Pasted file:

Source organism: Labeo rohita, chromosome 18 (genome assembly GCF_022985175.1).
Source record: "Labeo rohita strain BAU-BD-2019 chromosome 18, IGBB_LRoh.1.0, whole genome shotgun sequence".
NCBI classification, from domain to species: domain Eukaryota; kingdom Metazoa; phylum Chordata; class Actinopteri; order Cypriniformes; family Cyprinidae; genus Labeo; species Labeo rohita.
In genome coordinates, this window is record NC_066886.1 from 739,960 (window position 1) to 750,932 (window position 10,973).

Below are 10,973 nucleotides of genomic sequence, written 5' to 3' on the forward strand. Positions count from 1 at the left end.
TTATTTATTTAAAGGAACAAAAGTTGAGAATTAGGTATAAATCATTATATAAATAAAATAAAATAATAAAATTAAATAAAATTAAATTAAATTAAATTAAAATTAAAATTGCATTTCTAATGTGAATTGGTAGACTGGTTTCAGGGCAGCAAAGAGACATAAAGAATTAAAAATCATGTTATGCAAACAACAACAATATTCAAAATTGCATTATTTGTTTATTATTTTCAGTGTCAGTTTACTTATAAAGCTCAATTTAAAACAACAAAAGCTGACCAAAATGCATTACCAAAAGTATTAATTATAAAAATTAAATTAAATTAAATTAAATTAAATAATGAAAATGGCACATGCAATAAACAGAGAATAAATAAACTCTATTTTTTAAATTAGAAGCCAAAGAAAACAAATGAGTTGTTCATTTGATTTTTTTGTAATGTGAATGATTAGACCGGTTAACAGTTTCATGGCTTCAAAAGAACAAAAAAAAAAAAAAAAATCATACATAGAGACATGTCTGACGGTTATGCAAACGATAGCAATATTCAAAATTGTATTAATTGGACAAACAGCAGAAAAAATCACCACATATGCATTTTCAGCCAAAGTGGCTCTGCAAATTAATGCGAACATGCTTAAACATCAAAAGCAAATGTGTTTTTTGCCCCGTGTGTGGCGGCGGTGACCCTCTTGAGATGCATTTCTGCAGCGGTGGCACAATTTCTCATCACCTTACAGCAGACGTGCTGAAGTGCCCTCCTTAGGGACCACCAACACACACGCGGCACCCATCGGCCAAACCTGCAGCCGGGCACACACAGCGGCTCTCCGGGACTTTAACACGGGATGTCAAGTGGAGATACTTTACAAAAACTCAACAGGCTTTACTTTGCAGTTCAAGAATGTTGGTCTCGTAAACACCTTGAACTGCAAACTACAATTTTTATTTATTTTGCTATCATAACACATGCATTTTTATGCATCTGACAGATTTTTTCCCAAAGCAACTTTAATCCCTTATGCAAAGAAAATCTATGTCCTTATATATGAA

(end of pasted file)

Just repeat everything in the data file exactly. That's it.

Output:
Source organism: Labeo rohita, chromosome 18 (genome assembly GCF_022985175.1).
Source record: "Labeo rohita strain BAU-BD-2019 chromosome 18, IGBB_LRoh.1.0, whole genome shotgun sequence".
NCBI classification, from domain to species: domain Eukaryota; kingdom Metazoa; phylum Chordata; class Actinopteri; order Cypriniformes; family Cyprinidae; genus Labeo; species Labeo rohita.
In genome coordinates, this window is record NC_066886.1 from 739,960 (window position 1) to 750,932 (window position 10,973).

Below are 10,973 nucleotides of genomic sequence, written 5' to 3' on the forward strand. Positions count from 1 at the left end.
TTATTTATTTAAAGGAACAAAAGTTGAGAATTAGGTATAAATCATTATATAAATAAAATAAAATAATAAAATTAAATAAAATTAAATTAAATTAAATTAAAATTAAAATTGCATTTCTAATGTGAATTGGTAGACTGGTTTCAGGGCAGCAAAGAGACATAAAGAATTAAAAATCATGTTATGCAAACAACAACAATATTCAAAATTGCATTATTTGTTTATTATTTTCAGTGTCAGTTTACTTATAAAGCTCAATTTAAAACAACAAAAGCTGACCAAAATGCATTACCAAAAGTATTAATTATAAAAATTAAATTAAATTAAATTAAATTAAATAATGAAAATGGCACATGCAATAAACAGAGAATAAATAAACTCTATTTTTTAAATTAGAAGCCAAAGAAAACAAATGAGTTGTTCATTTGATTTTTTTGTAATGTGAATGATTAGACCGGTTAACAGTTTCATGGCTTCAAAAGAACAAAAAAAAAAAAAAAAATCATACATAGAGACATGTCTGACGGTTATGCAAACGATAGCAATATTCAAAATTGTATTAATTGGACAAACAGCAGAAAAAATCACCACATATGCATTTTCAGCCAAAGTGGCTCTGCAAATTAATGCGAACATGCTTAAACATCAAAAGCAAATGTGTTTTTTGCCCCGTGTGTGGCGGCGGTGACCCTCTTGAGATGCATTTCTGCAGCGGTGGCACAATTTCTCATCACCTTACAGCAGACGTGCTGAAGTGCCCTCCTTAGGGACCACCAACACACACGCGGCACCCATCGGCCAAACCTGCAGCCGGGCACACACAGCGGCTCTCCGGGACTTTAACACGGGATGTCAAGTGGAGATACTTTACAAAAACTCAACAGGCTTTACTTTGCAGTTCAAGAATGTTGGTCTCGTAAACACCTTGAACTGCAAACTACAATTTTTATTTATTTTGCTATCATAACACATGCATTTTTATGCATCTGACAGATTTTTTCCCAAAGCAACTTTAATCCCTTATGCAAAGAAAATCTATGTCCTTATATATGAA